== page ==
JEREMY KERLEY: Tremendously, and not just in football, the sport of football. I've been doing it in every sport since grade school. I like the pressure, I like that coaches have faith in me, so it's something I love to carry.

Q. Justin, can you talk us back to 1999 when you played at Camp Randall Stadium, please?
COACH FUENTE: It was a long, long afternoon for the Murray State Racers. God. We were severely outmatched, needless to say. But we were a 1-AA team that at the time was a fairly decent program. We had won a few games the year before and had a decent team coming back, but we were playing obviously Wisconsin right in the middle of back-to-back Rose Bowls, Ron Dayne was the tailback. I remember the game. We came out in Camp Randall, and I think our uniforms got lost or something, and I mean, we were in way over our heads.
But we kicked off to them, they walked the ball down the field and scored. We went 3-and-out, they walked the ball down the field and scored again, and then we handed the ball off to our tailback and he went like 67 yards for a touchdown, and that was the biggest mistake we made all day because I think we made them mad. That was pretty much the end of the day there.
But obviously Coach Alvarez was the head coach, and I believe if I'm not mistaken that he had hurt his knee or something to that effect and actually spent the game up in the pressbox. But obviously that was a great atmosphere. Obviously the fans at Wisconsin -- I coached at Illinois State for six years in the Midwest, so I'm familiar with a little bit of the way they support their teams. Obviously it was a great atmosphere.

Q. For either of the coaches, can you just talk about what challenges J.J. Watt presents?
COACH ANDERSON: Numerous challenges. That's what we've been talking about him all week. He's been pretty dominant against tight ends in all the Big Ten and against offensive tackles, too. It's like you always tell -- I have the running backs, so I'm always telling the running backs you've got to look for 99, anywhere he's kind of around. You can't just get them keyed in on that, but you don't want him to take you out of your game plan, but it's kind of one of those things, you see him change the game sometimes. We can't let him kind of have that opportunity, and we've got to make sure we take care of that.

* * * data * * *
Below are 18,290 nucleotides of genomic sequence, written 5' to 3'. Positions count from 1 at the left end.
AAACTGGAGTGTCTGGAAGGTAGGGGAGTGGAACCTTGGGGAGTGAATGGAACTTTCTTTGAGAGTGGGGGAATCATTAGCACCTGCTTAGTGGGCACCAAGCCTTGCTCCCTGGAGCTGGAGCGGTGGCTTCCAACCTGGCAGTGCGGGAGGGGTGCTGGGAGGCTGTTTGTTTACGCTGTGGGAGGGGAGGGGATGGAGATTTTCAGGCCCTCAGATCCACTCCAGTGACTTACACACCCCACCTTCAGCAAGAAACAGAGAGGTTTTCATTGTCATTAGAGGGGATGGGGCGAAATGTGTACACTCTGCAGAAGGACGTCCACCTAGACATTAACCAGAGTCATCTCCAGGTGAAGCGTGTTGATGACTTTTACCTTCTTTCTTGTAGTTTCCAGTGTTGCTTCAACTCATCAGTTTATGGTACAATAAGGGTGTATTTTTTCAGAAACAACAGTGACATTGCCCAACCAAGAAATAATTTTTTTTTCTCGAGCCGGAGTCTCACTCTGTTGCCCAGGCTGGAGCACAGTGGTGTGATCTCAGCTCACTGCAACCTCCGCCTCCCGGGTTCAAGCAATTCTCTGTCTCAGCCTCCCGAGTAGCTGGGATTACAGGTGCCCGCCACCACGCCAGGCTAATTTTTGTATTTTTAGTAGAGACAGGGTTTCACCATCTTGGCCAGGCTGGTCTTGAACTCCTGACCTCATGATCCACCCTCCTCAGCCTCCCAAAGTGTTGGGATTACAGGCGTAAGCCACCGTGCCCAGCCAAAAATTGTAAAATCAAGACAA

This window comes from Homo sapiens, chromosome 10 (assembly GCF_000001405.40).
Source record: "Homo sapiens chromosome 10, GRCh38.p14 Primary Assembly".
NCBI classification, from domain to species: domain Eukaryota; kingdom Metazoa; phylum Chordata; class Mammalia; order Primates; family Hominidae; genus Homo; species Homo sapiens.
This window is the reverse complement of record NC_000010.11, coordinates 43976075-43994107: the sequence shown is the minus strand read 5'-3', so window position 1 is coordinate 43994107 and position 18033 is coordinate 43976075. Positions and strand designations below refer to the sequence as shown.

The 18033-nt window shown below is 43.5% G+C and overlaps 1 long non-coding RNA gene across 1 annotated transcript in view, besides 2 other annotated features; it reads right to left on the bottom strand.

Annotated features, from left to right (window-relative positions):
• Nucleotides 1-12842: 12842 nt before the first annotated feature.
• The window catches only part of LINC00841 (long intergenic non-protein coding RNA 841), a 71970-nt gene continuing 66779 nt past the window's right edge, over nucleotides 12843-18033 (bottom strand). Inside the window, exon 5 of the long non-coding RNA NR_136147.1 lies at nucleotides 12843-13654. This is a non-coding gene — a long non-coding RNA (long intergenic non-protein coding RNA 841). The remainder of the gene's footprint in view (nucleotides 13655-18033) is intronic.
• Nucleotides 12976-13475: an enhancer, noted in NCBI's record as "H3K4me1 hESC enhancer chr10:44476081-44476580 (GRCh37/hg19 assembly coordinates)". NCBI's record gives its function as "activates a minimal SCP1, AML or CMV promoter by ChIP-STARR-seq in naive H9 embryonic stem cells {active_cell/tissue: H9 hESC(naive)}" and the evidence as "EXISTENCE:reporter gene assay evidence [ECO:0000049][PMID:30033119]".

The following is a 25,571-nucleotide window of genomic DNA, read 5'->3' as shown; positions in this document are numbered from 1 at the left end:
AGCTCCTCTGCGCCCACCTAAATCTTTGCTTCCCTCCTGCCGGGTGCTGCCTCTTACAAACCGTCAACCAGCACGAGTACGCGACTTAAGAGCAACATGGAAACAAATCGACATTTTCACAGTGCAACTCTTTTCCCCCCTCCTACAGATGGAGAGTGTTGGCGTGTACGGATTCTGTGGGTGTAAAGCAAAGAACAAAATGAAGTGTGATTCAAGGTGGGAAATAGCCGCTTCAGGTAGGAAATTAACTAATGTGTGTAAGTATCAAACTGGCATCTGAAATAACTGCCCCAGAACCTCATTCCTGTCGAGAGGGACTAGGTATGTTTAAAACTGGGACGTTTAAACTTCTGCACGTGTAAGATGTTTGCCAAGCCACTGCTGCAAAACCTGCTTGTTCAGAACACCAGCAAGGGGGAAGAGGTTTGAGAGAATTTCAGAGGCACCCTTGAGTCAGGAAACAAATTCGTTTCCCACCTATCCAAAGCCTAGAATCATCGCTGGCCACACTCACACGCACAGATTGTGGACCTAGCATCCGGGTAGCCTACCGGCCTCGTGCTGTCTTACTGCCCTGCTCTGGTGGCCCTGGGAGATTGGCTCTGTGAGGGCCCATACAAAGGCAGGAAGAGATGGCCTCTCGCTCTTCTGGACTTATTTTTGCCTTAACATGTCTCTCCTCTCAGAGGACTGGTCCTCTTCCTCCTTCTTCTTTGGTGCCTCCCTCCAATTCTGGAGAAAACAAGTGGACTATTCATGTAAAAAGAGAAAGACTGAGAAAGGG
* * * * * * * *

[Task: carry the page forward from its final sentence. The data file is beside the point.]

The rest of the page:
Q. For the coaches, can you guys just talk a little bit about the dynamic of co-offensive coordinators?
COACH FUENTE: Yeah, I think it's worked out really well for us. We have a group of -- our entire offensive staff is ego free, and we sit down there and try and do everything we can as a group to put our kids in the best situation to go win the ballgame.
You know, sometimes I think because it is a group effort, it maybe takes us a little bit longer to get to a conclusion sometimes just because we do kind of look to everybody in the room. You know, every one of our guys on the offensive staff brings a different experience and a different point of view. But as far as Coach Anderson and I, we've got along really well. We're both pretty up front, frank and honest, and if we don't like something, we talk about it and get it hashed out.
Obviously he's sitting next to me, but it's been a pretty good deal for the both of us, I think.
COACH ANDERSON: It kind of helps out when you have a head coach that's a defensive coach, so he's going to put things in perspective that we'd better get it done. It's one of those things that you don't have to worry about it too much.

Q. For Jeremy, who's your favorite football player, and who did you idolize growing up?
JEREMY KERLEY: Reggie Bush by far is my favorite present football player, the versatility that he brings to the game, the flavor, if I can say, that he brings to the game. Growing up I didn't watch much football. I was a big baseball fan. My favorite baseball player I would have to say is Ken Griffey, Jr.

Q. Jimmy, can you talk about their defensive backfield and the challenges that they'll present to you, and if they remind you of someone that you've played this year? What makes them different if they are different?
JIMMY YOUNG: Well, just watching them on film, they're really physical. All their DBs have really good footwork. They have a safety that can really come up and hit you, so you've got to be worried about that.
But as far as comparing them to a defensive backfield that we've seen, our DBs, you know, I haven't really thought about that, haven't really done much comparing. I just want to prepare for this game differently, I guess, and just go off what we see on film and then just go off of that.

End of FastScripts